‘Worm Juice’: the difference between leachate and worm cast extract

3 min read

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We’ve likely all come across those bottles on the side of the road or at the local farmer's market, below a handwritten sign reading "Worm Juice” or even "Worm Wee" and wondered if that mysterious brown liquid was really all it is chalked up to be.

While the idea of a suburban squeezed liquid worm fertiliser sounds like nature’s bargain, you must be very careful to understand the origin and process used to produce the aforementioned ‘bargain’ product.

First up, worms don’t actually wee, so we recommend mentally crossing out the words ‘worm wee’ for all future use. If you’re curious, worms release their water waste through pores on their body, (the way we sweat) but it’s not the same as urine. The product often referred to as ‘worm wee’ or ‘worm juice’ is simply the excess liquid drained through a worm farm environment from inputs and watering. It is more accurately known as leachate. If you’re a worm farm user, you’ll be familiar with leachate; it’s the liquid that passes through your worm farm and pools at the bottom to be drained.

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While leachate may likely have picked up some beneficial microbes on its way down your worm farm (as it’s passed by some of that magic worm cast), it has also passed through decomposing matter and therefore may contain microbes that are not so beneficial.

In our vermicomposting vs conventional composting article, we talk about the difference between aerobic (what you want) and anaerobic (what you don’t) which also applies here. Depending on how long the leachate is left to pool in the bottom of your worm farm, it may become anaerobic (if it smells bad, ditch it). Therefore, as leachate can contain phytotoxic compounds it’s best to be cautious with your applications and avoid using it on your edible gardens. It can be used on ornamental gardens, but we recommend the most appropriate use for it is to put it back into your habitat to assist in maintaining appropriate moisture levels. This way any beneficial microbes that are in there will be compounded and any bad guys that hitched a ride will be eliminated when they pass through the worm’s gut.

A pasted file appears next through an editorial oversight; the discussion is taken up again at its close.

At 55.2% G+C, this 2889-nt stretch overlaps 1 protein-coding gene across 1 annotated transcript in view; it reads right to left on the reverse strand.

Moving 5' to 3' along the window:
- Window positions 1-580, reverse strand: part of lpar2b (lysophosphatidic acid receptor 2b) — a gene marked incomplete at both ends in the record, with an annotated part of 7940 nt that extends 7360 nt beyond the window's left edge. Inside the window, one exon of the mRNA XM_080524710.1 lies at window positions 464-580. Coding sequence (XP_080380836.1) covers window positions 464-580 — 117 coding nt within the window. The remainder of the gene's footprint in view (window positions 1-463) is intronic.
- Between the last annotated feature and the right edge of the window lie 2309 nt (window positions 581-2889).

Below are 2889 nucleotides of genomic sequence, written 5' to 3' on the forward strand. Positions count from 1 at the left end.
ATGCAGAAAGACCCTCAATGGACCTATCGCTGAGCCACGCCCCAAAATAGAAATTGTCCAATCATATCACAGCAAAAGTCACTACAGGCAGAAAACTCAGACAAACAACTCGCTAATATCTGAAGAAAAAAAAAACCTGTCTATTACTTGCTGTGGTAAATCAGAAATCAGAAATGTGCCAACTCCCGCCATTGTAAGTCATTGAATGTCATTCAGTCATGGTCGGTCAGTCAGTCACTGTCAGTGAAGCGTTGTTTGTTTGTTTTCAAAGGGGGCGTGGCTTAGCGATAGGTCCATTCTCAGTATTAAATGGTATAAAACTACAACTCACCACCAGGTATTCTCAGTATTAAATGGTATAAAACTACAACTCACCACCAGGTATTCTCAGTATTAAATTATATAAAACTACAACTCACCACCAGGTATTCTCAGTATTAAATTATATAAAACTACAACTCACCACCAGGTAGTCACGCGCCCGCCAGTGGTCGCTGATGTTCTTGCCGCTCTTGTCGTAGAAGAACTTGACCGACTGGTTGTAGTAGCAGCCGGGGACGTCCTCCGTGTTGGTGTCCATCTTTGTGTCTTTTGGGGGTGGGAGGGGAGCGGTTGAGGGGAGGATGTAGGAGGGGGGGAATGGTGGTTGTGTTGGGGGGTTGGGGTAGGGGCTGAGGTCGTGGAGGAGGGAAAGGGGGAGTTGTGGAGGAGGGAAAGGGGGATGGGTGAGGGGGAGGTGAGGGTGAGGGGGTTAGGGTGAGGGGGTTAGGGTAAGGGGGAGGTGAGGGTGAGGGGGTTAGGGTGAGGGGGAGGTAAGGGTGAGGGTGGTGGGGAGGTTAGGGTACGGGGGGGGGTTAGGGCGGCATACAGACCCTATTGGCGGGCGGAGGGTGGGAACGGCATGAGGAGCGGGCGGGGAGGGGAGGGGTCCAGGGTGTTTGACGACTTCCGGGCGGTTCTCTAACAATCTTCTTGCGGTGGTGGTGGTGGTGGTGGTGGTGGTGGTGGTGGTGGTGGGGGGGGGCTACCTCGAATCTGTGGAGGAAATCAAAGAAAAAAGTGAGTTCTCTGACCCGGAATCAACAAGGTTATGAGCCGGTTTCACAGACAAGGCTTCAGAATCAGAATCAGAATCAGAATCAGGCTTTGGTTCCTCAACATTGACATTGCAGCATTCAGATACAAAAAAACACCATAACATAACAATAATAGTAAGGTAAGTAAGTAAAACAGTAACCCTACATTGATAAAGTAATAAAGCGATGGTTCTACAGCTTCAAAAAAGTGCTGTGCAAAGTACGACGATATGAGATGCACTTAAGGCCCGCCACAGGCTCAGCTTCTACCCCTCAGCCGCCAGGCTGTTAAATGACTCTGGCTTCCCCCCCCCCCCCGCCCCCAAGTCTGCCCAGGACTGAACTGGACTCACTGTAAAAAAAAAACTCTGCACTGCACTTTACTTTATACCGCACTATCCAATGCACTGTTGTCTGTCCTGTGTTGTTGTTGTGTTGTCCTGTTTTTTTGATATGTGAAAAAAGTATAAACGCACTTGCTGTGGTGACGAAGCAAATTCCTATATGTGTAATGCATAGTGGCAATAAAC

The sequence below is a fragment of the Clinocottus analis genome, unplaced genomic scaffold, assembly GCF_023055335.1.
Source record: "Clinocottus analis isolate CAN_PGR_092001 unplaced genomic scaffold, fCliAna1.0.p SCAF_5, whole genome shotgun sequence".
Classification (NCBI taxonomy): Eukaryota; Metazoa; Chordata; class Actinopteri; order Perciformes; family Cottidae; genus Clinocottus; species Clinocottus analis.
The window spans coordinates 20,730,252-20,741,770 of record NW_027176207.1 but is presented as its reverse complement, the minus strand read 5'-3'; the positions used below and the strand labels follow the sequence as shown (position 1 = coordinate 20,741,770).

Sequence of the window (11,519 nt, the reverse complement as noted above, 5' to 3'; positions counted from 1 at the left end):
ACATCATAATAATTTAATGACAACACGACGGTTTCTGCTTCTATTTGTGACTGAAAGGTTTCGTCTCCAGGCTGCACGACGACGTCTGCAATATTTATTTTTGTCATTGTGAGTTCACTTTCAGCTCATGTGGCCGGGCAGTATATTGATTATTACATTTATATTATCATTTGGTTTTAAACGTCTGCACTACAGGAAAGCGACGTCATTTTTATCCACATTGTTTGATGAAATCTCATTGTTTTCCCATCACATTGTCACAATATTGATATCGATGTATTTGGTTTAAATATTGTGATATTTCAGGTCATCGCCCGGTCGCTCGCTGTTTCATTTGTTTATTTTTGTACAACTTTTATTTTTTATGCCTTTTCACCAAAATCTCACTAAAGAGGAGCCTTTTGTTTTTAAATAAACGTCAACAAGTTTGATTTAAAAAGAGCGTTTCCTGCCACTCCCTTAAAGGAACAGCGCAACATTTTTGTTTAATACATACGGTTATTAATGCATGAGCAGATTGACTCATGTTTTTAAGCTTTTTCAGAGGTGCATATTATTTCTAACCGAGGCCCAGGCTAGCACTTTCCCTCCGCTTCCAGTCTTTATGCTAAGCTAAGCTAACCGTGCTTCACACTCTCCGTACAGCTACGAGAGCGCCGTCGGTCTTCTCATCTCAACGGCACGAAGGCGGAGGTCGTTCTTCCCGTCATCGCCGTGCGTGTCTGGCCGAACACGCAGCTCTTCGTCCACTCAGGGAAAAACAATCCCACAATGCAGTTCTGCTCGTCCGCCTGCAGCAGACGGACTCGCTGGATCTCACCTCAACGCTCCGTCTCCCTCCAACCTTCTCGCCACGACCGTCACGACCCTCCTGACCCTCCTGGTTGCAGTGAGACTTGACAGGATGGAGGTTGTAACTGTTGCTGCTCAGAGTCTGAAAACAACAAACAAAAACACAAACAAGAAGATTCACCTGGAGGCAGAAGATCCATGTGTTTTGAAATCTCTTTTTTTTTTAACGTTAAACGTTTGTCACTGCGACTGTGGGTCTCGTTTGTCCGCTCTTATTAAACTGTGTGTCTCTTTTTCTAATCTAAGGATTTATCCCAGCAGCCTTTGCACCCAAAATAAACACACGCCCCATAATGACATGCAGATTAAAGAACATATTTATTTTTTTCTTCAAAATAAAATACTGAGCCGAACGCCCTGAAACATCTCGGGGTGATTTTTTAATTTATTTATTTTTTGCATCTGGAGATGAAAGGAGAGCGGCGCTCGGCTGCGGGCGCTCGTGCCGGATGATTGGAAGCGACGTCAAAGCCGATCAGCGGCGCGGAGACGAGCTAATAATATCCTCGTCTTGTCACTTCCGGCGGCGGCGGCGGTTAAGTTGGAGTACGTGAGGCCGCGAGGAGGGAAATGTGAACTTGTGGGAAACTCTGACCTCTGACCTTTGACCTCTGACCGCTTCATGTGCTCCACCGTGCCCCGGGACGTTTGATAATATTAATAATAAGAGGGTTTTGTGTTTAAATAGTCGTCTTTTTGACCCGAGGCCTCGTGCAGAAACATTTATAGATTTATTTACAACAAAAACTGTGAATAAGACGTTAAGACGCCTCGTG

A well-functioning worm farm should also not have a significant amount of leachate – this can indicate your worm farm is too high in moisture. Worms thrive in an environment that is moist but not wet, so getting an abundance of leachate is not your goal!

Worm Juice Watering

So, what’s this incredible worm liquid people are talking about then? What you’re really after is the worm cast. This soil-like substance the worms leave behind after processing your waste is supercharged with an amazing diversity of beneficial microbes, enzymes & growth promoters. Worm castings can be used to prepare worm cast tea or worm cast extract.

When we prepare our commercial liquid Worm Cast Extract (WCE) we age, aerate and ‘feed’ the microbes in our worm cast to maximise the beneficial properties, particularly mycorrhiza fungi. We then utilise a proprietary method of extraction to harvest the microbes, fulvic acids, humates and nutrients into a pure rainwater solution for our farmers and gardeners. The extract encourages microbiological activity and speeds up the growth rate of bacteria, fungi, protozoa, and nematodes, helping plants compete with other pathogenic organisms – now that’s a quality brewed tea. Our Worms Downunder farm is peppered with ongoing experiments and perfecting the recipe for our Worm Cast Extract has been one of our greatest triumphs, so we definitely recommend investing in a couple of litres for your garden

So now you know, avoid the ‘wee’ and focus on nature’s ‘black gold’ (worm cast). Trust us, your soils and plants will thank you.

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